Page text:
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Sand dams are the most cost-effective method of capturing rain water in drylands.

Sand dams transform lives. They provide a sustainable, clean, local source of water for rural communities, saving time and creating opportunities for farming, education and poverty alleviation. By breaking the cycle of dependence Sand Dams create choice; freeing people to realise their own potential.

  • A sand dam is a reinforced concrete wall built across a seasonal river.
  • They can store up to 30 million litres of water in sand.
  • By trapping water within sand, it is protected from contamination and disease.

Sand dams are the most cost-effective method of capturing rain water in drylands.

Drylands sustain 44 per cent of global food production and 50 per cent of the world’s livestock.

Why do we focus on helping dryland communities? 

It’s simply because drylands are where sand dams are applicable and that’s where 74% of the world’s poor live. The widespread application of sand dam technology in drylands, together with other sustainable land management initiatives, will make a significant contribution to the alleviation of global poverty. 

What are drylands ? – A few facts

Drylands are defined as regions with arid, semi-arid or dry sub-humid climates. They cover 41% of the world’s land surface. Drylands support 50% of the world’s livestock, account for nearly half of all farmland, and are major wildlife habitats. There are significant dryland regions in 110 countries across six continents. So drylands are rather important.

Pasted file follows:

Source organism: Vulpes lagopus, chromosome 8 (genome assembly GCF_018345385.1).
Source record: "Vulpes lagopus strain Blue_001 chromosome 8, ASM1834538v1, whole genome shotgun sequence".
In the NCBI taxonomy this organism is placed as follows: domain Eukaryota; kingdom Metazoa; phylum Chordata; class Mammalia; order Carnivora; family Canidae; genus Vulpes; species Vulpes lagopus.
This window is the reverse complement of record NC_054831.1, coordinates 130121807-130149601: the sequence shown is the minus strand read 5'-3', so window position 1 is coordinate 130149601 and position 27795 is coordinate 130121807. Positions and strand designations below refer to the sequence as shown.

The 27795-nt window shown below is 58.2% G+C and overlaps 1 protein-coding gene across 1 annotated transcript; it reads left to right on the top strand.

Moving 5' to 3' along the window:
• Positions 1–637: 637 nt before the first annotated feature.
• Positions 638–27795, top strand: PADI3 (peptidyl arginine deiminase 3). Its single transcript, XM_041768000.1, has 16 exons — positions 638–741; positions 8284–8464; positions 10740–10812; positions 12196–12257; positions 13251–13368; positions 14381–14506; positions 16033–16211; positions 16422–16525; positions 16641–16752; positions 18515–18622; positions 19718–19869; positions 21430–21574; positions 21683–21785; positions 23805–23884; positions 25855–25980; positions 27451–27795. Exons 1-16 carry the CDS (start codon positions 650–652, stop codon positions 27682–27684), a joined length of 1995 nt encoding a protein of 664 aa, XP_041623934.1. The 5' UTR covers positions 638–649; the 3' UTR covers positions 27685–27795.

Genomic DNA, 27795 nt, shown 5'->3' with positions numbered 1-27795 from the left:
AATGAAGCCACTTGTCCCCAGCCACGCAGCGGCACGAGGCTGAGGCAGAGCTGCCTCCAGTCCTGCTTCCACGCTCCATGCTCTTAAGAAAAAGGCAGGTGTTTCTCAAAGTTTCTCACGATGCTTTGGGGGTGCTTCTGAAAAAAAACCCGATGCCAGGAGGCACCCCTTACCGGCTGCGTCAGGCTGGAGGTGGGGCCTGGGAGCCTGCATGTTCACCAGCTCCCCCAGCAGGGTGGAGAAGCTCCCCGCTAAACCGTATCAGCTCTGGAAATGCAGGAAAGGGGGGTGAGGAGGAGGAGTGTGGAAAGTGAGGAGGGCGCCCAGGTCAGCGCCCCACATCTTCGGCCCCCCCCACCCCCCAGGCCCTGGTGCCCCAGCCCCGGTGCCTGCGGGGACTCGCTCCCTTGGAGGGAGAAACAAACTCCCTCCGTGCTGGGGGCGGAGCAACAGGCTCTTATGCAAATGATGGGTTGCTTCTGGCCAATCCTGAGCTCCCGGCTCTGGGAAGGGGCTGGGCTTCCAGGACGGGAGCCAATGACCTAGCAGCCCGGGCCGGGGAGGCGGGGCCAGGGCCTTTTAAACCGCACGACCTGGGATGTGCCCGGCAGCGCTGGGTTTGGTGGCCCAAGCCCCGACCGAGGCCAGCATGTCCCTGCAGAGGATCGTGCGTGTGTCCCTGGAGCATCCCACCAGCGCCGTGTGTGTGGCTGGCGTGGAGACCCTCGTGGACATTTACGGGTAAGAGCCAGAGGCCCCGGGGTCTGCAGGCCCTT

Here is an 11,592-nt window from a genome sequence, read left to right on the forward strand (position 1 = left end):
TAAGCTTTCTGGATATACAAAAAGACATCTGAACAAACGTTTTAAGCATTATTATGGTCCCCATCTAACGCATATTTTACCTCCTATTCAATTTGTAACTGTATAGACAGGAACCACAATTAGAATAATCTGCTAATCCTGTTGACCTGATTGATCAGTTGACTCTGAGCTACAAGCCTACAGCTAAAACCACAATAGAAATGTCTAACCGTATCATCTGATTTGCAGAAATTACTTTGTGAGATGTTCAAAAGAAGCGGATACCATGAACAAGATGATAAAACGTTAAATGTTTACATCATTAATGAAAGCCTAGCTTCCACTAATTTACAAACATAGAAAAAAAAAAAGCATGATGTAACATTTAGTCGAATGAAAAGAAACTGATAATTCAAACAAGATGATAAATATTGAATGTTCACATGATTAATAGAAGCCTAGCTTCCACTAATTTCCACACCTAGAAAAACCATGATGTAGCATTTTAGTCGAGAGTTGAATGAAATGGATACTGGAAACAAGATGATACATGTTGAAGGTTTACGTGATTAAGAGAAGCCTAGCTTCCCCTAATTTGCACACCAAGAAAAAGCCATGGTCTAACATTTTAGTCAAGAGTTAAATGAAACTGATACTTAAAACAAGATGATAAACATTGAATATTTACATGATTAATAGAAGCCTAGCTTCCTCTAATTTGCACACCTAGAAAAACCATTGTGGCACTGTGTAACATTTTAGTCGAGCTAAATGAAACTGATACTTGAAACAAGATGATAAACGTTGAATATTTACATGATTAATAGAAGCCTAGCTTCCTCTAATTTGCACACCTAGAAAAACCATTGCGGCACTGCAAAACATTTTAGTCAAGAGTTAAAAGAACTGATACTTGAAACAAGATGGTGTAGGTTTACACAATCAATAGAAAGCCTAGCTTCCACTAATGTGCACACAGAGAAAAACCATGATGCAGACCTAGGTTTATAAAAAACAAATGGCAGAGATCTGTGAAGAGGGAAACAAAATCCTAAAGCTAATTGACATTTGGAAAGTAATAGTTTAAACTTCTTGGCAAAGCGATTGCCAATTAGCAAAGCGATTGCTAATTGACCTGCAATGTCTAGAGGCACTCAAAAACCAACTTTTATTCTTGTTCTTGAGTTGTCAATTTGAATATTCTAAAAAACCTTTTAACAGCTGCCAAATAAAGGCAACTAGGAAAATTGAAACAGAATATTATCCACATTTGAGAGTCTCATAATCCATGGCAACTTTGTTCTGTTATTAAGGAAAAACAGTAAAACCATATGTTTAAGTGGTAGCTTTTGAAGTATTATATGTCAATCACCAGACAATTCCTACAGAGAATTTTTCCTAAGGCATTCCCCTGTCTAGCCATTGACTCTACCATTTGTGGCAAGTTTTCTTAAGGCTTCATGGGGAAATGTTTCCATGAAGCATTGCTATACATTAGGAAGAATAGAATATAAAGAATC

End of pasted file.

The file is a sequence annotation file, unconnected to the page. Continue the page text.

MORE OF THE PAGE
What does the future look like for drylands? 

The UN predicts that by 2025, 1.8 billion people will be living in countries or regions with absolute water scarcity, and two-thirds of the world population could be under stress conditions. Because they typically carry the prime responsibility for water collection, it is women and children who suffer the most.

As the world’s population swells over 7 billion, so does the pressure on dryland resources. It is thought that land degradation and desertification over the next 25 years could reduce global food production by up to 12%, resulting in a 30% increase in world food prices. We are already experiencing political tensions, migrations and conflicts over limited natural resources, such as water and land, and this will only intensify as our natural capital diminishes.

What can be done? 

Desertification, climate change and biodiversity loss are very closely linked, and with the right interventions can be addressed simultaneously. Our work with rural dryland communities does just that. With cheap, sustainable rainwater harvesting initiatives, like sand dams, we are improving access to water.

With the opportunity this creates, people are investing in sustainable land management and are building their resilience to climate change – addressing local biodiversity loss, desertification, and climate change all at the same time – as well as creating food security and economic growth

If managed well, drylands can be fertile lands - capable of supporting habitats, crops and livestock that sustain nearly one-third of humanity. Investment in drylands agriculture must be a global priority if we are to protect the natural capital upon which sustainable livelihoods will be built for the world’s growing population.  Read "Pioneering sand dams in drylands"